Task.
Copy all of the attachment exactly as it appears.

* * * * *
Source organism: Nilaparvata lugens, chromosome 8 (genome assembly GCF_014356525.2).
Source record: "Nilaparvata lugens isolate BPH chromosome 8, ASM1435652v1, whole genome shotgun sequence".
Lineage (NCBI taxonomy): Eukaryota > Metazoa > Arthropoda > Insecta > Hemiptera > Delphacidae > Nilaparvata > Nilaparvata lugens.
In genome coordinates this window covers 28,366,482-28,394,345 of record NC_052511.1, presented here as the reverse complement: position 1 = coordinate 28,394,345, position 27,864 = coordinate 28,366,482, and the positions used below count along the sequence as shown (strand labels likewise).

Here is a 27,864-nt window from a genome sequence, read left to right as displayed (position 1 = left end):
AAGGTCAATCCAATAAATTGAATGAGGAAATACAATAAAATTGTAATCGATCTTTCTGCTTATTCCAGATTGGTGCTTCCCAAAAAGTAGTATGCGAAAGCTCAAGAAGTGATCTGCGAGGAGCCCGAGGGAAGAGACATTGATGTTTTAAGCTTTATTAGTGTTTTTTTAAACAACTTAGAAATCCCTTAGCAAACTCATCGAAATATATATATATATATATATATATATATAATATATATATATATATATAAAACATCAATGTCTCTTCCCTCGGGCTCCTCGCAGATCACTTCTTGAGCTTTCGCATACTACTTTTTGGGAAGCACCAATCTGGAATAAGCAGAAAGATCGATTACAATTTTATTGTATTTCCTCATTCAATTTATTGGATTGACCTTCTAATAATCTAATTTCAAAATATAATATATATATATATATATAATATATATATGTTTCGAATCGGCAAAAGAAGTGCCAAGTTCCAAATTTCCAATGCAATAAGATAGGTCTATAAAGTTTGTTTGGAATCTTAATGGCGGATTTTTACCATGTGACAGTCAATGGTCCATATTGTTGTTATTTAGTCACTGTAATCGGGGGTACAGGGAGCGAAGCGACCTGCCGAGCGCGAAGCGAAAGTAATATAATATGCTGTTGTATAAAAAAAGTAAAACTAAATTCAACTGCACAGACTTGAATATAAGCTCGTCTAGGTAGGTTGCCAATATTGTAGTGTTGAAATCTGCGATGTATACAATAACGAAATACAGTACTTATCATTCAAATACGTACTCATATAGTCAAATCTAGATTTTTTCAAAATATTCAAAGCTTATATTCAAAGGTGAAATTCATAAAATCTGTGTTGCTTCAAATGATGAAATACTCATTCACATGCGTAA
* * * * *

Source organism: Nilaparvata lugens, chromosome 8 (genome assembly GCF_014356525.2).
Source record: "Nilaparvata lugens isolate BPH chromosome 8, ASM1435652v1, whole genome shotgun sequence".
Lineage (NCBI taxonomy): Eukaryota > Metazoa > Arthropoda > Insecta > Hemiptera > Delphacidae > Nilaparvata > Nilaparvata lugens.
In genome coordinates this window covers 28,366,482-28,394,345 of record NC_052511.1, presented here as the reverse complement: position 1 = coordinate 28,394,345, position 27,864 = coordinate 28,366,482, and the positions used below count along the sequence as shown (strand labels likewise).

Here is a 27,864-nt window from a genome sequence, read left to right as displayed (position 1 = left end):
AAGGTCAATCCAATAAATTGAATGAGGAAATACAATAAAATTGTAATCGATCTTTCTGCTTATTCCAGATTGGTGCTTCCCAAAAAGTAGTATGCGAAAGCTCAAGAAGTGATCTGCGAGGAGCCCGAGGGAAGAGACATTGATGTTTTAAGCTTTATTAGTGTTTTTTTAAACAACTTAGAAATCCCTTAGCAAACTCATCGAAATATATATATATATATATATATATATATAATATATATATATATATATAAAACATCAATGTCTCTTCCCTCGGGCTCCTCGCAGATCACTTCTTGAGCTTTCGCATACTACTTTTTGGGAAGCACCAATCTGGAATAAGCAGAAAGATCGATTACAATTTTATTGTATTTCCTCATTCAATTTATTGGATTGACCTTCTAATAATCTAATTTCAAAATATAATATATATATATATATATAATATATATATGTTTCGAATCGGCAAAAGAAGTGCCAAGTTCCAAATTTCCAATGCAATAAGATAGGTCTATAAAGTTTGTTTGGAATCTTAATGGCGGATTTTTACCATGTGACAGTCAATGGTCCATATTGTTGTTATTTAGTCACTGTAATCGGGGGTACAGGGAGCGAAGCGACCTGCCGAGCGCGAAGCGAAAGTAATATAATATGCTGTTGTATAAAAAAAGTAAAACTAAATTCAACTGCACAGACTTGAATATAAGCTCGTCTAGGTAGGTTGCCAATATTGTAGTGTTGAAATCTGCGATGTATACAATAACGAAATACAGTACTTATCATTCAAATACGTACTCATATAGTCAAATCTAGATTTTTTCAAAATATTCAAAGCTTATATTCAAAGGTGAAATTCATAAAATCTGTGTTGCTTCAAATGATGAAATACTCATTCACATGCGTAA